WASHINGTON • The United States military will face a difficult task in identifying the remains of soldiers missing in action during the Korean War as the Pentagon prepares to receive them from North Korea in coming days, officials and experts said.
US President Donald Trump, who met North Korean leader Kim Jong Un at an historic summit in Singapore this month, said last Thursday that Pyongyang was in the process of returning the remains of US troops missing in action during the 1950-1953 conflict.
Yesterday, the US military began moving caskets to the North for the recovery of some remains, the United Nations Command in South Korea said in a statement.
The Pentagon has said North Korean officials have indicated in the past they have the remains of as many as 200 US troops.
US officials expect the remains to be handed over to UN Command in South Korea at Osan Air Base near Seoul, then transferred to Hickam Air Force Base in Hawaii.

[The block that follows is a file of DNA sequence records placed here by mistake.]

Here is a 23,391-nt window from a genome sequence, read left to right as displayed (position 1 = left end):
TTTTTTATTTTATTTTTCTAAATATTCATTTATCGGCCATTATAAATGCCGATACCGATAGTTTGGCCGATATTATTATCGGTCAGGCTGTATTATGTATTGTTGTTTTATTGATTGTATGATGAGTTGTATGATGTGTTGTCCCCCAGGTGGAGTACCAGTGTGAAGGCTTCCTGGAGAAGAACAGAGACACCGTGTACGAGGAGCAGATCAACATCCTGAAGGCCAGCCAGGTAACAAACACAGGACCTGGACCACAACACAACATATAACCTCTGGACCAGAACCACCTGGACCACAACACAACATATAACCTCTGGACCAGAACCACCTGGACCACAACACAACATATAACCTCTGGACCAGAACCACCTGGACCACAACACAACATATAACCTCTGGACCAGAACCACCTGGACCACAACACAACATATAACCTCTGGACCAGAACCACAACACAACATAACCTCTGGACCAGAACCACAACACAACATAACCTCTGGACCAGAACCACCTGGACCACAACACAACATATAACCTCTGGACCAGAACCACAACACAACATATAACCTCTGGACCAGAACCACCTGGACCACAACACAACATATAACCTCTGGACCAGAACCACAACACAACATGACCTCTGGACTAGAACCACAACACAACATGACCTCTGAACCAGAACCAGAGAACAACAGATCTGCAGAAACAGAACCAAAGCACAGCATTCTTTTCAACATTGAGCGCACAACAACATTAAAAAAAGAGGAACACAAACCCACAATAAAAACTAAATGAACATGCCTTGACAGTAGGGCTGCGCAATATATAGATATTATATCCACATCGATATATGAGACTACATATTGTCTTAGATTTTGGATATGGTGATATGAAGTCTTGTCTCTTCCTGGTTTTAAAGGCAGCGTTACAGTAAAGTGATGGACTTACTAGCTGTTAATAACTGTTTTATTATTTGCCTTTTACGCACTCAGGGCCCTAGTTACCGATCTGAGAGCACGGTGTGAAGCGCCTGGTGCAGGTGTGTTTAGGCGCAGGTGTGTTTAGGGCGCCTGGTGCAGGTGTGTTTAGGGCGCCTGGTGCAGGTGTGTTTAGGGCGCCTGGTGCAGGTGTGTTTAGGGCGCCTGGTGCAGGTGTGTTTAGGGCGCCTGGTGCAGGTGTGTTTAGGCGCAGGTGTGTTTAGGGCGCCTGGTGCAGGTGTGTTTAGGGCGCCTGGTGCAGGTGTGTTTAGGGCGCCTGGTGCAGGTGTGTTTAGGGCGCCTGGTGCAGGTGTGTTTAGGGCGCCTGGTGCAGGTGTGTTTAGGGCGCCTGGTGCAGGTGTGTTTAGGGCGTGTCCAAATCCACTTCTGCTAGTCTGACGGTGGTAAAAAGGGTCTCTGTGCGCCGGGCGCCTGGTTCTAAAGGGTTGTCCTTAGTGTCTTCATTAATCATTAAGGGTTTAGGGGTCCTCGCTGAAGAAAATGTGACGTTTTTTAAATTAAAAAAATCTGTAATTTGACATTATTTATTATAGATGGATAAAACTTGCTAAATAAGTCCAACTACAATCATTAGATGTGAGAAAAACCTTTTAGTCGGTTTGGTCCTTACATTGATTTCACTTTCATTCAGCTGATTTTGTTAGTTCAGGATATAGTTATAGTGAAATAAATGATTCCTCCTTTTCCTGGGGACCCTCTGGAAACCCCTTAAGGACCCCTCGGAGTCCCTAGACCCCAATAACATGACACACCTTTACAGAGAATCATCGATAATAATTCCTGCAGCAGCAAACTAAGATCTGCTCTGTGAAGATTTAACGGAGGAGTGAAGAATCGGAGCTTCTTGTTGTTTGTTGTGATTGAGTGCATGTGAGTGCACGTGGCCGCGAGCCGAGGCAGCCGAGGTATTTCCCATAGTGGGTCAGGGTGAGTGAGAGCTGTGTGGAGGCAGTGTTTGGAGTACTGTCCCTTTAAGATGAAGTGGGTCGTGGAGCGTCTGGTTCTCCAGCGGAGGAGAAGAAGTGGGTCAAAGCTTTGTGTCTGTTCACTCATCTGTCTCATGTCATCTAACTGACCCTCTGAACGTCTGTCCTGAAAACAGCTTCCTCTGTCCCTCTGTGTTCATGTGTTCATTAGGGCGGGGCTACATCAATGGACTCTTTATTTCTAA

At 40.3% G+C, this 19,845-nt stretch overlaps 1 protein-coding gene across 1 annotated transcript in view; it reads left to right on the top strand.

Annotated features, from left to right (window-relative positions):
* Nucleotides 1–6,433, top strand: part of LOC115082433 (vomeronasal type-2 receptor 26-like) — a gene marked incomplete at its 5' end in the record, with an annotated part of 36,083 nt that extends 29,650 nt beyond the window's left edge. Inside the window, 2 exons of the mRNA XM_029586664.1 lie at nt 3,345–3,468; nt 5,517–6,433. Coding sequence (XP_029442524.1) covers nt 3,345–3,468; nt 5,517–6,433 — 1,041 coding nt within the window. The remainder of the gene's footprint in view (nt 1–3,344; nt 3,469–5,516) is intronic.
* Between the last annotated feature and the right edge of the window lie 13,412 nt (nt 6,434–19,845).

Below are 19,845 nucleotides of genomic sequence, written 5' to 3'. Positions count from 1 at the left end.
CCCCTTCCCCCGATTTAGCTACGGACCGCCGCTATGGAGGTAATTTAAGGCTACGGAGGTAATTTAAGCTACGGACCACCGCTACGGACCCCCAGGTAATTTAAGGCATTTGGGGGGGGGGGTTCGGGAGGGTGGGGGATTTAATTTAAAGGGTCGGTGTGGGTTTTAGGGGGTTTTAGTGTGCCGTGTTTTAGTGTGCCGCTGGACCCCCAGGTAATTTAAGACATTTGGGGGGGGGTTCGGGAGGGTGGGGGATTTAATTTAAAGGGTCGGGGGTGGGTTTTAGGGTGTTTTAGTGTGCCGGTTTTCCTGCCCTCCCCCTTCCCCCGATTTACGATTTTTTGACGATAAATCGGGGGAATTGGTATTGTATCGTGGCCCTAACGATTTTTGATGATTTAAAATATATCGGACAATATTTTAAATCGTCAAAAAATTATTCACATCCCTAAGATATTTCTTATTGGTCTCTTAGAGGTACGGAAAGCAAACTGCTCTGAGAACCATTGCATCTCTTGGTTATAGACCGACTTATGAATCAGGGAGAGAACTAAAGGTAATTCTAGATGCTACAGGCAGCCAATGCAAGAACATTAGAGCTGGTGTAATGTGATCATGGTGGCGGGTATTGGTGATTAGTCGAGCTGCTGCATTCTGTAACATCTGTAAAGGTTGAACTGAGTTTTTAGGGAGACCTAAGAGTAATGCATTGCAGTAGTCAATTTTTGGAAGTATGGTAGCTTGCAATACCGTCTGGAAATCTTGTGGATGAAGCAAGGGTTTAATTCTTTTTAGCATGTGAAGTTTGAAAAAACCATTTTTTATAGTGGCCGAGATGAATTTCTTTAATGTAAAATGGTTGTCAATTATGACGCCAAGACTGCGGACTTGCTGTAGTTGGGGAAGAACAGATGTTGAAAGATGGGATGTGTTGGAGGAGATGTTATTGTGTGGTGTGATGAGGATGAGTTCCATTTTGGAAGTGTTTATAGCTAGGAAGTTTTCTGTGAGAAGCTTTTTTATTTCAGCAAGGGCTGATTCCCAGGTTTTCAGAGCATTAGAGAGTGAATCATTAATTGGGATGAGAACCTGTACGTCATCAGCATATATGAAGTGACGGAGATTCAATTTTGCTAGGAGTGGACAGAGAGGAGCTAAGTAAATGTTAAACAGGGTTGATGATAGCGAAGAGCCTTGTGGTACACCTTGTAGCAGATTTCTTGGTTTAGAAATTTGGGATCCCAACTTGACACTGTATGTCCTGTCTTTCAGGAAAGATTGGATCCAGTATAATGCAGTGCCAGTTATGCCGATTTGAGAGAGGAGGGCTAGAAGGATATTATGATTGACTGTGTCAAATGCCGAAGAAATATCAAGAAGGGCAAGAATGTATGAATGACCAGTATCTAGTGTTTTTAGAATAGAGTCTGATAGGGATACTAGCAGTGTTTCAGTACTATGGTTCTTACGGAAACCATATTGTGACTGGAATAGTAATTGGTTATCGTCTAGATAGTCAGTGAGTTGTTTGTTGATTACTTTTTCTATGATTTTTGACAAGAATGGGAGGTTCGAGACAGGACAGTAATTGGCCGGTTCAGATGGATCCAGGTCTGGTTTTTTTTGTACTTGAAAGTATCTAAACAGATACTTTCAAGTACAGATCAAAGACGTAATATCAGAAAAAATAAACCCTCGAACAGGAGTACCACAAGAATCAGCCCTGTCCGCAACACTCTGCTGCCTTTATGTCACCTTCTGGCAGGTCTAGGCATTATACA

Once in Hawaii, forensic experts will face the challenge of identifying the remains. Among the techniques they could use are detective work with old photos, comparing DNA from remains to that of missing soldiers' relatives and analysis of dental work.
A US official familiar with the process said the remains could be co-mingled - meaning not separated by individual - and could include people who were not American. The official said it could take months and even years to identify the remains.
Remains that North Korea has handed over in the past have not always been identifiable as US troops, despite the dog tags North Korea handed over with them, according to a 1994 Rand Corporation research report.
Between 1990 and 1992, North Korea returned 46 sets of remains, according to the report.
"With no exception, every North Korean claim associated with human remains has shown to be false. For example, these 46 sets are actually fragments of more than 70 individuals," the report said. Forensic analyses suggested none were American, the report said.